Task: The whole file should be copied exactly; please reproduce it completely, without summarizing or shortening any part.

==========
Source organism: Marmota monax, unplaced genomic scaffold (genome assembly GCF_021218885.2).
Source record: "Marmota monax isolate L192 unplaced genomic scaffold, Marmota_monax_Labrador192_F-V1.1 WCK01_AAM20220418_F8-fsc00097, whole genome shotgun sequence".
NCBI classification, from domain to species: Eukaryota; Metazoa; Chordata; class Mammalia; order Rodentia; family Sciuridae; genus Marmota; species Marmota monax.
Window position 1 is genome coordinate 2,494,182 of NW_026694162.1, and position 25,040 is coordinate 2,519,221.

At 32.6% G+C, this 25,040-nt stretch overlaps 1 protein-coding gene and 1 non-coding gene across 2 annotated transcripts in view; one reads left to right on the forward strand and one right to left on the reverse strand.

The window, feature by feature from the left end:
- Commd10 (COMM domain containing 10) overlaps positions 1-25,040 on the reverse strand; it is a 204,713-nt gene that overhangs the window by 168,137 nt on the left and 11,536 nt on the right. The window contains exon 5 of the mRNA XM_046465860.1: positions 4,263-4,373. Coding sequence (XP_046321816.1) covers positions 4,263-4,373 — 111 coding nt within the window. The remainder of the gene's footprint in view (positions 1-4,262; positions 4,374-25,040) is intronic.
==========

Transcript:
Source organism: Marmota monax, unplaced genomic scaffold (genome assembly GCF_021218885.2).
Source record: "Marmota monax isolate L192 unplaced genomic scaffold, Marmota_monax_Labrador192_F-V1.1 WCK01_AAM20220418_F8-fsc00097, whole genome shotgun sequence".
NCBI classification, from domain to species: Eukaryota; Metazoa; Chordata; class Mammalia; order Rodentia; family Sciuridae; genus Marmota; species Marmota monax.
Window position 1 is genome coordinate 2,494,182 of NW_026694162.1, and position 25,040 is coordinate 2,519,221.

At 32.6% G+C, this 25,040-nt stretch overlaps 1 protein-coding gene and 1 non-coding gene across 2 annotated transcripts in view; one reads left to right on the forward strand and one right to left on the reverse strand.

The window, feature by feature from the left end:
- Commd10 (COMM domain containing 10) overlaps positions 1-25,040 on the reverse strand; it is a 204,713-nt gene that overhangs the window by 168,137 nt on the left and 11,536 nt on the right. The window contains exon 5 of the mRNA XM_046465860.1: positions 4,263-4,373. Coding sequence (XP_046321816.1) covers positions 4,263-4,373 — 111 coding nt within the window. The remainder of the gene's footprint in view (positions 1-4,262; positions 4,374-25,040) is intronic.